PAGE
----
Ear Training - March 23, 2014

Ear training breakthrough

In 2002, when I started playing the trumpet again, I couldn't play anything accurately by ear. If I wanted to play something simple, like "Happy Birthday," I'd either need to have written music in front of me, or I'd have to work my way through the tune, picking out each note through trial and error. Mostly error.

During the next year or two, as I continued to rebuild my trumpet chops, I read several jazz interviews and jazz biographies, hoping to gain some insight that would help me to become a better jazz improviser. I learned a lot during that period, most of which you'll find distilled into my learning to improvise series. The most important lesson, however, was the importance of being able to play by ear. To help improve my ability to play by ear, I eventually built some ear training tools and I added at least a few minutes of ear training to my daily practice routine, which I've stuck to for the past nine years.

Over the past nine years, I've made noticeable progress in my ability to play by ear, but until recently that progress wasn't especially evident in my playing. That's because I couldn't do much with the earlier stages of my development. For example, the first time I could play "Happy Birthday" by ear in any key, I could only do so very slowly and with an unsteady rhythm (i.e. hesitating between notes). That was a major accomplishment for me, but it wasn't something I could really use in a jazz setting where I have to play at faster tempos and in time with a band.

Within the past few months, however, I feel like I've made a huge leap in my ability to play by ear. I can now listen to a jazz recording, and more often than not, I'll pick up my horn and accurately play the tune's melody or a phrase that I heard during somebody's solo. I can also listen to the rhythm section and enough notes will jump out (either from the bass or piano) that I can land on a chord tone or play something else that sounds good over the chords. I still need to improve my consistency and overall accuracy, especially at fast tempos, but I'm finally at a point where I can hear something in my head and confidently play it by ear while improvising.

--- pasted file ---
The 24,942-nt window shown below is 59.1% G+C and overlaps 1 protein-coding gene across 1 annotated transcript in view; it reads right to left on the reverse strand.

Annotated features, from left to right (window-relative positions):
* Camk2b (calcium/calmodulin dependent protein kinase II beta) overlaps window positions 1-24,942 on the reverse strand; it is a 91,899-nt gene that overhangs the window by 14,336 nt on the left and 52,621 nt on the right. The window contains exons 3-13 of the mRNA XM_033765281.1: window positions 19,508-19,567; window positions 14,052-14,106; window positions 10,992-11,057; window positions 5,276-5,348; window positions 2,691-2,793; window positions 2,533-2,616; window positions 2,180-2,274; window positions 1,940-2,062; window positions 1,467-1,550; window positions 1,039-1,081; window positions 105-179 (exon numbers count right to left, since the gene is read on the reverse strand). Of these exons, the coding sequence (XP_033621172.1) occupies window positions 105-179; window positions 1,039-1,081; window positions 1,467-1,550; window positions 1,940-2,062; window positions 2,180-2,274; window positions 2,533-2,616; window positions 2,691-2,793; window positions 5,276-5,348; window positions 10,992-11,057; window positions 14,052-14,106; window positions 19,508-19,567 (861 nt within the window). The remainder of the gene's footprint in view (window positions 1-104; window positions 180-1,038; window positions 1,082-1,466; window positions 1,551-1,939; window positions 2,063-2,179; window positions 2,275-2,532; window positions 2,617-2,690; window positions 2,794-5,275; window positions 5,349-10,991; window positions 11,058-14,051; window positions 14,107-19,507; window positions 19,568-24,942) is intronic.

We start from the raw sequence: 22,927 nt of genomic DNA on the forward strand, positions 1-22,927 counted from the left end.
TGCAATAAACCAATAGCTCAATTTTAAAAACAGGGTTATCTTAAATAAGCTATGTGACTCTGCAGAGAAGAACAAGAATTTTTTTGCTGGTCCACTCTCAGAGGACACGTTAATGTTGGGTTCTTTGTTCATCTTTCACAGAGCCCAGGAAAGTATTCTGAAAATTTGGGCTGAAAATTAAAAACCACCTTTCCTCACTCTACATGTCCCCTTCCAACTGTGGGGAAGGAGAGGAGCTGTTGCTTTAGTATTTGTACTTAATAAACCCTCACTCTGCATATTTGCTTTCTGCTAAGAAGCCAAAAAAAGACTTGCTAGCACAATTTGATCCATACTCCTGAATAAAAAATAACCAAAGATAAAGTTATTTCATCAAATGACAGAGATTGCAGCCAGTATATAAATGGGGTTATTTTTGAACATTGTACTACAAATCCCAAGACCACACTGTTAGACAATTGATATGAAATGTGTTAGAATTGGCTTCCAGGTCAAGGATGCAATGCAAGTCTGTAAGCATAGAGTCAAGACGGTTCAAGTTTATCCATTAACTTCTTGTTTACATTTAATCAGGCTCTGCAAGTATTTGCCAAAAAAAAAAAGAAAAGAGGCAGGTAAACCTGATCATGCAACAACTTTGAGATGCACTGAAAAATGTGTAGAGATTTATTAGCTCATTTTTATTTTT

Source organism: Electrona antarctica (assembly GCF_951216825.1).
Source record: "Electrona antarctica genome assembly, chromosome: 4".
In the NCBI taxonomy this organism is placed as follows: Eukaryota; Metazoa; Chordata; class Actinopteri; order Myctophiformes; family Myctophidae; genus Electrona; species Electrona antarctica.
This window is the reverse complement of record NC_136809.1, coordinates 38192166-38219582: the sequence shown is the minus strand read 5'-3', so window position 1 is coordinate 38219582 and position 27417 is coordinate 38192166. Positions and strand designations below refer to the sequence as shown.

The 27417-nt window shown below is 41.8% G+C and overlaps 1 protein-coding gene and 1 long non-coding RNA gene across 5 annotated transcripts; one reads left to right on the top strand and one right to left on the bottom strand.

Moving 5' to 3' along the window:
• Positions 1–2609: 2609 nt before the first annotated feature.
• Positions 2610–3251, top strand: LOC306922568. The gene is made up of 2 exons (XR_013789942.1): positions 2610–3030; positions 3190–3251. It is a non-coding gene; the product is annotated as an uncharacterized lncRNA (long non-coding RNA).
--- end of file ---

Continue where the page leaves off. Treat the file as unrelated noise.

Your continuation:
PATAGONIA JAM SESSION

I recently traveled to Chile, where I spent five weeks, culminating with seven days at Torres del Paine National Park in Patagonia. Traveling is still relatively new to me, but so far Patagonia is the most mind-blowing place that I've visited. It's so beautiful and remote that I felt like I was on a different planet.

patagonia

Adding to the beauty of the region, we met several other travelers and guides who made us feel like we were at a home away from home. One day, while hiking to the base of the towers (torres), I told one such guide that I play the trumpet. He asked if I had my trumpet with me, and when I told him it was at the hotel, he said, "We should have a jam session! One of the other guides plays the guitar!"

Normally, I might have panicked or made excuses to get out of the jam session. After all, I'm not that good, I didn't know what kind of music they were going to play, and I hadn't been practicing that much during the preceding weeks in Chile. Any one of those excuses would have gotten me out of the jam session, but at that point so I was inspired by Patagonia that I said, "OK, let's do it!"

patagonia-jam-session

I don't know about you, but I'm a view guy. I'm captivated by beautiful views, and I can gaze at them for hours without a care in the world. With my pocket trumpet in one hand and a glass of wine in the other, I emerged onto the hotel's outdoor patio, took one look at the mountains you see in the above photo, and any fears I might have had about the jam session instantly vanished.

As we settled into our places, I introduced myself to the guitar-playing guide and another hotel guest who had brought his ukulele. I was still looking at the mountains when the guitarist asked us what we wanted to play. Transfixed by the view, I replied, "Whatever you want," to which the guitarist replied, "How about a blues?" I didn't pay attention when he mentioned the key, but once they started playing, I relied on my ears and played a passable solo over concert E blues. The ukulele player had a tougher time with his solo, but he hung in there and made it through the tune.

After the blues, the guitarist started to play a Chilean song that neither the ukulele player nor I had ever heard before. The ukulele player asked the guitarist for the chord changes and they spent a few minutes going over them. Once we started playing, though, the ukulele player was having difficulty remembering the chord changes and we had to stop once or twice. When we did finally get going again, I just closed my eyes and played another decent solo by ear.

By the start of the third tune, I was feeling confident about my ears and had decided to just play everything by ear that night. Unfortunately, the ukulele player wasn't faring as well. He struggled with the changes again on the third tune and I could tell he was getting a little frustrated. It didn't help that by this time we had a small audience of hotel guests and staff watching us! After three or four tunes, the ukulele player decided to call it quits and he took a seat next to his wife in the audience.

What began as a trio had now become a duo. The guitarist and I continued playing for the next hour or two, never discussing keys or chord changes. He'd start playing, I'd listen for a few measures, and then I'd accompany him, playing everything by ear. I don't know if I actually sounded good that night, but our audience clapped after every tune and everyone seemed to enjoy a wonderful evening in paradise.